During archaeological work at the Khirbet Brakhot archaeological excavation site in Gush Etzion, a rare archaeological find was discovered - an intact inkwell dating to the end of the Second Temple period.
The works were carried out under the leadership of the Archaeology Unit in the Civil Administration, in collaboration with Herzog College.
The inkwell, which was discovered inside a large building dating to the Second Temple period - is made of a flat-bottomed clay cylinder with a round handle and a narrow opening with an inward-sloping rim - through which the ink and pen were inserted. Inkwells from this period are considered a rare find, and similar finds have been found in only about a dozen sites across the country.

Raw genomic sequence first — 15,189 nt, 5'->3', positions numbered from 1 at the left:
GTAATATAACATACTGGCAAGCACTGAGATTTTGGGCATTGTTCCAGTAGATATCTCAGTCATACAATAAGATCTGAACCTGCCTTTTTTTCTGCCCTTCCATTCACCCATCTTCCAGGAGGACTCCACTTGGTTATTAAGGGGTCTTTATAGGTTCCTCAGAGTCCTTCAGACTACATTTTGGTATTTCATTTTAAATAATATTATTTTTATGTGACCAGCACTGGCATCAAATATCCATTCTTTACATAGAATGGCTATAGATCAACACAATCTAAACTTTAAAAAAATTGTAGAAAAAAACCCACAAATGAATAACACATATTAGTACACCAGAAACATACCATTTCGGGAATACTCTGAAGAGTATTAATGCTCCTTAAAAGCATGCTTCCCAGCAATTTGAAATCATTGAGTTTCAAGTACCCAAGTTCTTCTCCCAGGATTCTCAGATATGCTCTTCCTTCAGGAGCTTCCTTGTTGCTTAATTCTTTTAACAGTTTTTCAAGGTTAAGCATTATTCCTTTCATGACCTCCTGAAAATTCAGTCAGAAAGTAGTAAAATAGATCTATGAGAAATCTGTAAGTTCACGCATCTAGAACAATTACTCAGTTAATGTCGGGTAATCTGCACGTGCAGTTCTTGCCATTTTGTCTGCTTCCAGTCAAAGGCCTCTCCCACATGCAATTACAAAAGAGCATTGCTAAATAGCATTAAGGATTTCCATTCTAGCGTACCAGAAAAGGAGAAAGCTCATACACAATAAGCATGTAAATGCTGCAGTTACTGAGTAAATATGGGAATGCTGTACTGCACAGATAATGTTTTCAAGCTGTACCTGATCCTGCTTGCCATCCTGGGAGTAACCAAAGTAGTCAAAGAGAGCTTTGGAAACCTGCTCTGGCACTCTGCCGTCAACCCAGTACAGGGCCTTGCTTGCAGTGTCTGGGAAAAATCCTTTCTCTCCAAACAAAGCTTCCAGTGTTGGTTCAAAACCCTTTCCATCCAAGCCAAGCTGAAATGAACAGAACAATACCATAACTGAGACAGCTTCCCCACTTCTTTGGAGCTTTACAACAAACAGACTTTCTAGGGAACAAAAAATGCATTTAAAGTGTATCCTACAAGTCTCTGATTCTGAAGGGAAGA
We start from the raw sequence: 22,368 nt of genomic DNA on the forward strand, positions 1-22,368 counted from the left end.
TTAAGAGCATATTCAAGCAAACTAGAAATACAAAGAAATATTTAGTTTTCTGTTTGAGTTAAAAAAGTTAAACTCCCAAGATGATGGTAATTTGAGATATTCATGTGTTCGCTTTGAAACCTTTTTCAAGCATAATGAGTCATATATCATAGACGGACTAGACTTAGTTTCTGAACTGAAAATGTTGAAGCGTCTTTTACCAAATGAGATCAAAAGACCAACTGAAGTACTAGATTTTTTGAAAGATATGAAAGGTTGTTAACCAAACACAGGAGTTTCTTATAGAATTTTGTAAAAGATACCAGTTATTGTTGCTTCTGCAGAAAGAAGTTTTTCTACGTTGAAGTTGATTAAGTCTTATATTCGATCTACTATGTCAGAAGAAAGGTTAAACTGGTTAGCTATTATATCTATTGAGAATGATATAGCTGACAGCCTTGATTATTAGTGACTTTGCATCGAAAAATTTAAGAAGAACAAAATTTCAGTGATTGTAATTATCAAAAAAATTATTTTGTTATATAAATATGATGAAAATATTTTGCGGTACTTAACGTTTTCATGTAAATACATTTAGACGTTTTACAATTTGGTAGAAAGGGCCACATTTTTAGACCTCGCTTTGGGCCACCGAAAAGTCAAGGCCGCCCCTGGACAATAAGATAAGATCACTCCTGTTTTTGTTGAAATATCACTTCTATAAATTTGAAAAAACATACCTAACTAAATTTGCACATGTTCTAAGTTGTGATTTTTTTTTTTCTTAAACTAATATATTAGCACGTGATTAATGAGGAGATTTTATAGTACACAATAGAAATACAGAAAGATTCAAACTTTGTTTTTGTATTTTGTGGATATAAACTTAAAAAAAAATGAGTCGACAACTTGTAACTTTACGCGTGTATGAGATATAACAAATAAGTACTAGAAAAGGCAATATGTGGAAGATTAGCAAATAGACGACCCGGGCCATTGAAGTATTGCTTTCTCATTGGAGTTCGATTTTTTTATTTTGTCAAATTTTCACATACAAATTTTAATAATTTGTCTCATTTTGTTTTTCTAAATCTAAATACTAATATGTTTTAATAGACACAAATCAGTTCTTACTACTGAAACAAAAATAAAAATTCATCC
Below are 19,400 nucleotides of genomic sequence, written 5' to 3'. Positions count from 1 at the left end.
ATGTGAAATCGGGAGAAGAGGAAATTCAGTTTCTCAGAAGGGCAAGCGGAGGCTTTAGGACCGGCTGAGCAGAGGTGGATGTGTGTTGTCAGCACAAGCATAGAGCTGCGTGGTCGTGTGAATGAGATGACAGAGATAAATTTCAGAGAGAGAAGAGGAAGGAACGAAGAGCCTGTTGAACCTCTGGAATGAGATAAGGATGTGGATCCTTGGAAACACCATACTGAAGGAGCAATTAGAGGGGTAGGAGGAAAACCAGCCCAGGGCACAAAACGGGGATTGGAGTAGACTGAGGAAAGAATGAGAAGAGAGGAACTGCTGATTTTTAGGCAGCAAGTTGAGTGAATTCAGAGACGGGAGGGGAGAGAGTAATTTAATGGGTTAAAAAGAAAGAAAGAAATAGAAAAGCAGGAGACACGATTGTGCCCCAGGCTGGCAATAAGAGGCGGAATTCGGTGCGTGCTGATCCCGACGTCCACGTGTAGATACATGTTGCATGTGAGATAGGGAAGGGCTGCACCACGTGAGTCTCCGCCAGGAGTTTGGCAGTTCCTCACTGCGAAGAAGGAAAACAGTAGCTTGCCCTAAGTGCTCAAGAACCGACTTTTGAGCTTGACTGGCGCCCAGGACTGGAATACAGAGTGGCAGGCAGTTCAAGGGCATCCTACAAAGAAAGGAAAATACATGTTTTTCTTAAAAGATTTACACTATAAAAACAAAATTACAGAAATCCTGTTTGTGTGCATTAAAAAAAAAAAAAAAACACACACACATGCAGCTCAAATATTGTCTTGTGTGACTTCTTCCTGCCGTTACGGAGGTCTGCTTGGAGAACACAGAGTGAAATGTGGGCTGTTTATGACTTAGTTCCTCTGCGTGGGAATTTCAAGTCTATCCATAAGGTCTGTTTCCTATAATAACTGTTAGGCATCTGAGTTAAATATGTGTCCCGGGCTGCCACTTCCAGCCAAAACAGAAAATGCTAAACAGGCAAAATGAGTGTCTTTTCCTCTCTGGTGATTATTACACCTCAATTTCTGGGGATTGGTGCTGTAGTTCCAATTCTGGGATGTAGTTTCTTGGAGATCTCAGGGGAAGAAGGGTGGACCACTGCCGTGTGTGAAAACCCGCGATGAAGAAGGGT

The discovery of the inkwell strengthens the hypothesis that literacy was relatively common among the Jewish population in Israel during the Second Temple period. The inkwell probably belonged to a scribe or merchant who lived there in the years leading up to the destruction of the Temple in Jerusalem.
An archaeology staff officer at the Civil Administration, Hanania Hizami, said: "The rare finds discovered at the archaeological excavation site join a wealth of finds discovered by the Archaeology Unit at the Civil Administration and constitute historical and national cultural assets. I am pleased with the fact that we continue to uncover various archaeological finds, which contribute greatly to the study of Jewish history in the area. I would like to thank Dr. Dvir Raviv, Haim Shkulnik and Dr. Yitzhak Maitlis who led the arcaheological excavations and contributed to the discovery of the finds."